Thailand hosts a large Malay population.
Will you help us reach the Thai Malay people?
The Royal Kingdom of Thailand (which means Land of the Free) was founded in 1238 in a declaration of independence from Khmer overlords. Bordered by Laos, Cambodia, Myanmar, and Malaysia, the country also boasts coastlines on the Gulf of Thailand and the Andaman Sea. Thailand exports large quantities of Jasmin rice, silk cloth, silver and silver jewelry, wicker weaving, cabbage, herbs, and naturally dyed cotton. Open-air markets carry plenty of fresh produce at good prices, and vegetarian restaurants abound. The political climate is peaceful, and temperatures range between 60 and 100 degrees year-round.
Thailand is a deeply Buddhist nation with over 92 percent of its population espousing the Buddhist faith. However, for the Thai Malay people, Islam is a centerpiece of their ethnic identity. Thailand hosts the third largest ethnic Malay population after Malaysia and Indonesia, and most Malays are concentrated in the Southern provinces of Narathiwat, Pattani, Yala, Songkhla, and Satun. Phuket and Ranong, home to a sizeable Muslim population, also has many people who are of Malay descent. A sizeable community also exists in Thailand’s capital Bangkok, having descended from migrants.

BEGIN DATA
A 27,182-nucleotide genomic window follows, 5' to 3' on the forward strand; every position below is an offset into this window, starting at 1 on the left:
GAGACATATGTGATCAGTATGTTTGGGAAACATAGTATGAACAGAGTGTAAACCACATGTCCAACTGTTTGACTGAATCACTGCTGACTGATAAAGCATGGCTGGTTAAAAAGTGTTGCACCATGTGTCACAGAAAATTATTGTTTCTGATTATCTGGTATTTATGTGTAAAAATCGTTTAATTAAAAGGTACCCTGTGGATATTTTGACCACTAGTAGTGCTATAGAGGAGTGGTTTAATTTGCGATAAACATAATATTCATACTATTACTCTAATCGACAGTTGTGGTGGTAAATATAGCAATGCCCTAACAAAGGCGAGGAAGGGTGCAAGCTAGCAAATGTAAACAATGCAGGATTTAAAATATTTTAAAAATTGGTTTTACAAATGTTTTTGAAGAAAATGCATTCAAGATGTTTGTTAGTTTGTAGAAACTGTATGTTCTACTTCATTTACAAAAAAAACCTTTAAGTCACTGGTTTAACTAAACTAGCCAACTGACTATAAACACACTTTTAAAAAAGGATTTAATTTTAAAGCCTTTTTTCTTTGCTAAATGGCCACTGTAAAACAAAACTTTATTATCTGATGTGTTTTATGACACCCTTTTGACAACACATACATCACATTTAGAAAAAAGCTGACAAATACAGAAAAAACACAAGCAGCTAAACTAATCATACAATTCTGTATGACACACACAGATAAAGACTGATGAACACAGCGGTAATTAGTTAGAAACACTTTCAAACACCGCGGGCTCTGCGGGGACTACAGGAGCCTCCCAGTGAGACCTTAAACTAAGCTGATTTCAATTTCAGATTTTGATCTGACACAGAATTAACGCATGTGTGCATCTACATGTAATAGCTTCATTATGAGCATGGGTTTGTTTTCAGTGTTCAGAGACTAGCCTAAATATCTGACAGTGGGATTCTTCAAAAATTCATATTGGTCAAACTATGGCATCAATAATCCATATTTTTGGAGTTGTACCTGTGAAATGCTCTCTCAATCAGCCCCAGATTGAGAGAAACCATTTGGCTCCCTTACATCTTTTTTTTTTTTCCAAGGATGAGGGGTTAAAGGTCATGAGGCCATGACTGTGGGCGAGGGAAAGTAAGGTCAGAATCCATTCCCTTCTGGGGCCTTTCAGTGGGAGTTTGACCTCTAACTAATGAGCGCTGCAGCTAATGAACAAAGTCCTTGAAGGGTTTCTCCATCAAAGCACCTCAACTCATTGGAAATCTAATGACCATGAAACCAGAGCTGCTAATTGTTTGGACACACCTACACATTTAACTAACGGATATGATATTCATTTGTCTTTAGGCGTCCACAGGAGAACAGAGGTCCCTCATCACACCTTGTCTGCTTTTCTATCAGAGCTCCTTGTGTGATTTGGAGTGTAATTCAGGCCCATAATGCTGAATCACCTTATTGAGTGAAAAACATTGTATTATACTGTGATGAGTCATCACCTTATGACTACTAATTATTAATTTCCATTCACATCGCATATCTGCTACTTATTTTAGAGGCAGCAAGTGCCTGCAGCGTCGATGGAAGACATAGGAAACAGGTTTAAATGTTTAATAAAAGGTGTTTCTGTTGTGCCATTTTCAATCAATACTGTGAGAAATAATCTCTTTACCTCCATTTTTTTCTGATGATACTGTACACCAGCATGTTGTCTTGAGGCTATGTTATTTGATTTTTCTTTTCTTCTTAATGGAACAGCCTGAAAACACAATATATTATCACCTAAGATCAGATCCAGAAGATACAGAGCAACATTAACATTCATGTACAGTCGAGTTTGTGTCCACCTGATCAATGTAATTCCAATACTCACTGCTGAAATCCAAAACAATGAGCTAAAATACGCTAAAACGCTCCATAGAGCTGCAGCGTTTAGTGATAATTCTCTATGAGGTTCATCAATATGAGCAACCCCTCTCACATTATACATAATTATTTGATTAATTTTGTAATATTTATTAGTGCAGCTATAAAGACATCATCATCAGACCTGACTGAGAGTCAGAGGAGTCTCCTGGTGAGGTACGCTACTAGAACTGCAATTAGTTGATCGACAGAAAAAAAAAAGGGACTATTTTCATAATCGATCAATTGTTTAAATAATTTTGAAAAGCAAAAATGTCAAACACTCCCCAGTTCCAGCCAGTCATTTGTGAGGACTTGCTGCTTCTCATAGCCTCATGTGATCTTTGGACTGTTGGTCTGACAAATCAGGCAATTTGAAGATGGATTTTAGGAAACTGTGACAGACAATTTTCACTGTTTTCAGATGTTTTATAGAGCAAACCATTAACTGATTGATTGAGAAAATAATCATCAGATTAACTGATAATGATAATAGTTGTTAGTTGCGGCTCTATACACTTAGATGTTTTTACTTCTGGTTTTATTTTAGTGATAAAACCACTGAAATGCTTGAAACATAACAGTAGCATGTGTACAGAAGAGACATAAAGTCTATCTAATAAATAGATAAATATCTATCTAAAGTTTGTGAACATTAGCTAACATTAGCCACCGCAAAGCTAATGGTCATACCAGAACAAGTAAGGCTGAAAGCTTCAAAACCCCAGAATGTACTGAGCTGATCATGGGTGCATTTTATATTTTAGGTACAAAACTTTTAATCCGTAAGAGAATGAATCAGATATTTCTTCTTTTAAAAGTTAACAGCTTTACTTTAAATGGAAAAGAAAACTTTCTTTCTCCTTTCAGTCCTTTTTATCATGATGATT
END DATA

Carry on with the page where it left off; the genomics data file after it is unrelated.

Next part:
The primary goal of the AFM missionaries on the Thai Malay Project is to establish an indigenous church-planting movement among these Muslim people. To reach this goal, they live closely among the people, learn the Malay language, study local culture and religion, and build deep friendships. Using what they learn, they will craft evangelistic materials for the Thai Malay Muslim context. Their aim is to share Christianity in a way that leads to conversions that are deeply meaningful and lasting. Local converts will be discipled to become leaders in the first church that is planted, and trained to plant new churches. In this way, the end result will be a locally led new-born Adventist Christian movement that continues expanding God’s kingdom among this Muslim minority in Thailand.